With more people connecting to digital platforms given the events of the past two years, breaches on social networking sites like LinkedIn, Facebook and Instagram have become commonplace. Social engineering and password hacks are increasingly sophisticated with any individual or company, regardless of size, country, or industry sector, now a target.
Fortunately, consumers are starting to become more cybersecurity savvy. Recent memes highlighting the risk of sharing information like your first dog, car, celebrity crush and so on, which hackers can use to build up a profile of their intended victim have certainly helped in this regard. But even so, people are still falling prey to social engineering attacks based on what they share on LinkedIn, Facebook and Instagram.
Social media dangers
It has become too easy for people to live public lives using social media. They share photographs of their kids on their first day of school; they share location-based info on where they are currently vacationing and they make their profiles public to anyone who can search for their names on a social site.
This either means that most people have innocent mindsets or simply do not care about what they share online. But this is no longer good enough. For instance, consumers must start creating circles of trusted friends on Facebook with whom they share information. They must also start thinking more about what they post online. A great way to test this is for a person to think about their content from a hacker’s mindset. Most of us will be in for a rude awakening.
For their part, organisations must start profiling their senior executives for social engineering and see what information they have made publicly available online.
And while most people know that it is important to use different passwords for different sites, very few do so. Furthermore, how many people can honestly say they log out from their social accounts or log off from their computer when they are done using them?
Good password hygiene includes creating difficult passwords with 16 characters or more. People should also not use common words in a row and can swap out vowels for numbers. Add in a few special characters and encrypt the password for good measure.
This is where password managers are great tools in this regard. These can automatically create sufficiently advanced passwords for each site. The user simply needs to remember the master password to access the solution.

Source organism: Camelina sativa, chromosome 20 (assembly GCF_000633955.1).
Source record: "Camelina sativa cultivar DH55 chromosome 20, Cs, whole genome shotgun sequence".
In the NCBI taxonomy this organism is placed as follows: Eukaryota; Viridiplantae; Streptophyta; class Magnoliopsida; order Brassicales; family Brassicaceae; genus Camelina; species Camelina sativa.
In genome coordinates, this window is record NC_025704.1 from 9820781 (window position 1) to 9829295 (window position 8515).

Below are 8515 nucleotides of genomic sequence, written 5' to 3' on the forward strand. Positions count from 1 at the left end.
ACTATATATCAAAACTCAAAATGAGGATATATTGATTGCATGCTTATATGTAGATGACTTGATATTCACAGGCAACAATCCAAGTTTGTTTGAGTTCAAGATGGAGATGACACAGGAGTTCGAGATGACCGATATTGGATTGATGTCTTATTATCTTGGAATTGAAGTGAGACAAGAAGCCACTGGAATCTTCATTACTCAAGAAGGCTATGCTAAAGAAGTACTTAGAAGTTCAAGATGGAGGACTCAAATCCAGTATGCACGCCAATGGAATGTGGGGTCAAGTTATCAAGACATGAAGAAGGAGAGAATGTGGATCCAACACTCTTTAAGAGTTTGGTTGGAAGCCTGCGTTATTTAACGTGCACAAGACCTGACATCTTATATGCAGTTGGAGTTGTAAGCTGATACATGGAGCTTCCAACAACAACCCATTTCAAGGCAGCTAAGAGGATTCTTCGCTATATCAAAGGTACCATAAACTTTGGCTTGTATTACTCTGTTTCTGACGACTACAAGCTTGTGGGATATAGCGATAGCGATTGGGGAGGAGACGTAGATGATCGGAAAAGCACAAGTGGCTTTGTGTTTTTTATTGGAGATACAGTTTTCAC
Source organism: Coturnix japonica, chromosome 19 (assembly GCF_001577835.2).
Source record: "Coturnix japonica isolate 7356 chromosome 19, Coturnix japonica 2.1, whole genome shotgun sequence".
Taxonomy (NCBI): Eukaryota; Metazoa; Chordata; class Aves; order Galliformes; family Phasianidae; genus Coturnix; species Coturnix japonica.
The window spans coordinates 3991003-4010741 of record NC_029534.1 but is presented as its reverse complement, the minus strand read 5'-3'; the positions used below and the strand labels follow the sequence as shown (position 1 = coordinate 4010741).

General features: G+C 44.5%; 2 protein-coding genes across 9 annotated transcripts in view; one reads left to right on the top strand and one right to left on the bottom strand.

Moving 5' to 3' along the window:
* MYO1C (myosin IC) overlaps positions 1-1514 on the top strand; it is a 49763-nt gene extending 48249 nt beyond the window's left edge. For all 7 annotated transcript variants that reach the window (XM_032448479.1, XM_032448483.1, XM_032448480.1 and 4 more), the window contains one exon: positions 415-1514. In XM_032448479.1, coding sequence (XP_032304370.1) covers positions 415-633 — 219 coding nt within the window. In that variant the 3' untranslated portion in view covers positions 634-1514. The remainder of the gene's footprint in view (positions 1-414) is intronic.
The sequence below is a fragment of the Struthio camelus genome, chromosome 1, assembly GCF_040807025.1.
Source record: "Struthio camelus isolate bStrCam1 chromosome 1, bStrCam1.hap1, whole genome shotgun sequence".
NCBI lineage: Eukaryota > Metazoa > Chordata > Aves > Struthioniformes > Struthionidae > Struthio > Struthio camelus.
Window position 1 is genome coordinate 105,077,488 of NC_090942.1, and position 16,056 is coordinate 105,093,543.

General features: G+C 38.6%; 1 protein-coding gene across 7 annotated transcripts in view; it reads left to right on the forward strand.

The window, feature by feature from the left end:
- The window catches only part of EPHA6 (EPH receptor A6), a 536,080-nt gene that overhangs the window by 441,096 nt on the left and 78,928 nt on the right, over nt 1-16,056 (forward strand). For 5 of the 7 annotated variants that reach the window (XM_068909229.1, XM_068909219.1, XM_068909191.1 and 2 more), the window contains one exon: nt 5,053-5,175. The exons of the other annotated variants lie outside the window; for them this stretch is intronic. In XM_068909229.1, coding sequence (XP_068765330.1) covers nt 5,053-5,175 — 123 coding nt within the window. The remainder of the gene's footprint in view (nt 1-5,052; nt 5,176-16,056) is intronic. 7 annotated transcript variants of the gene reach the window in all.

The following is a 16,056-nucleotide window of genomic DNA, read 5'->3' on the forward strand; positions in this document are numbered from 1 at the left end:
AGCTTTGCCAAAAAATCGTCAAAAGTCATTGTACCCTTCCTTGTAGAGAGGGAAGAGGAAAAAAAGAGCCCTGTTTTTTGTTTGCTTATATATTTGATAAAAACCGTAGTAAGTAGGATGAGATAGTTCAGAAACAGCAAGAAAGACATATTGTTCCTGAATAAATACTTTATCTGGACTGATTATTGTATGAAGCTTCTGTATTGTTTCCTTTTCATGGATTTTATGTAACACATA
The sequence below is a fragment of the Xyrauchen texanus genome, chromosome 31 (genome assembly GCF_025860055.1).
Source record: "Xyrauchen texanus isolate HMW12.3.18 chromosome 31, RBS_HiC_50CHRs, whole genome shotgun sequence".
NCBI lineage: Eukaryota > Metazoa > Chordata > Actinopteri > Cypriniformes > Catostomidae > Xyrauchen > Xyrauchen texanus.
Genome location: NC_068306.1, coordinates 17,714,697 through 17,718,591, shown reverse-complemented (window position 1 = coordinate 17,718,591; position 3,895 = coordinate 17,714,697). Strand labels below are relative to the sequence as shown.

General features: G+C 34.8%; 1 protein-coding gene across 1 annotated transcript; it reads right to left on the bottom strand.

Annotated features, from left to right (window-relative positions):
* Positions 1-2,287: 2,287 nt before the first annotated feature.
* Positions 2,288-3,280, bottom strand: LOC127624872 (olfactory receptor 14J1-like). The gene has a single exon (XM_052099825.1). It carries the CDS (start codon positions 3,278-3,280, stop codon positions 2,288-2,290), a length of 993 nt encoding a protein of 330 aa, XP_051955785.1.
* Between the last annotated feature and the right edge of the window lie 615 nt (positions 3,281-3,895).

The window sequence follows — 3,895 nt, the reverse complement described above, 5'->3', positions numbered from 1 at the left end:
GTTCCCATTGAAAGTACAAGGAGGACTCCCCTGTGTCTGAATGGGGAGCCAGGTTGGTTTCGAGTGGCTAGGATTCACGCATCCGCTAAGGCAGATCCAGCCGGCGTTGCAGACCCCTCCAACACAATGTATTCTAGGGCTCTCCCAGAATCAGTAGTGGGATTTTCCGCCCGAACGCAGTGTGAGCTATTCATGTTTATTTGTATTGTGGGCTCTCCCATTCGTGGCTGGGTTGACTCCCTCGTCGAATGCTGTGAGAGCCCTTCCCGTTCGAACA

But even that is not sufficient. If the files on a hard drive are not encrypted, a hacker can simply rip the drive out and plug it into another machine to bypass all passwords, pins and biometric access controls.
Heading into 2022, we will start seeing biometrics becoming more accepted as the means to safeguard devices and data. Combine that with a Zero Trust approach where people will not trust anyone until they can prove they are who they say they are and the environment will automatically become more secure.
Artificial intelligence and machine learning will also be used to build up patterns of user behaviour to protect systems. For example, if you are logging in to your online banking profile in Johannesburg and 20 minutes later a login request from Russia takes place, access will automatically be blocked.
Multi-factor authentication and one-time passwords, while frustrating to some as they create additional steps in the process, will also become more prevalent. Ultimately, the password landscape of the future will be one where a combination of tools and strategies will be used to protect people and companies.
Of course, for this to work, users must also learn how to best manage the content they post online for all to see. Rethink your cyber stance, use different passwords for different sites, think zero trust – and don’t become a victim of yours or someone else’s mistakes.
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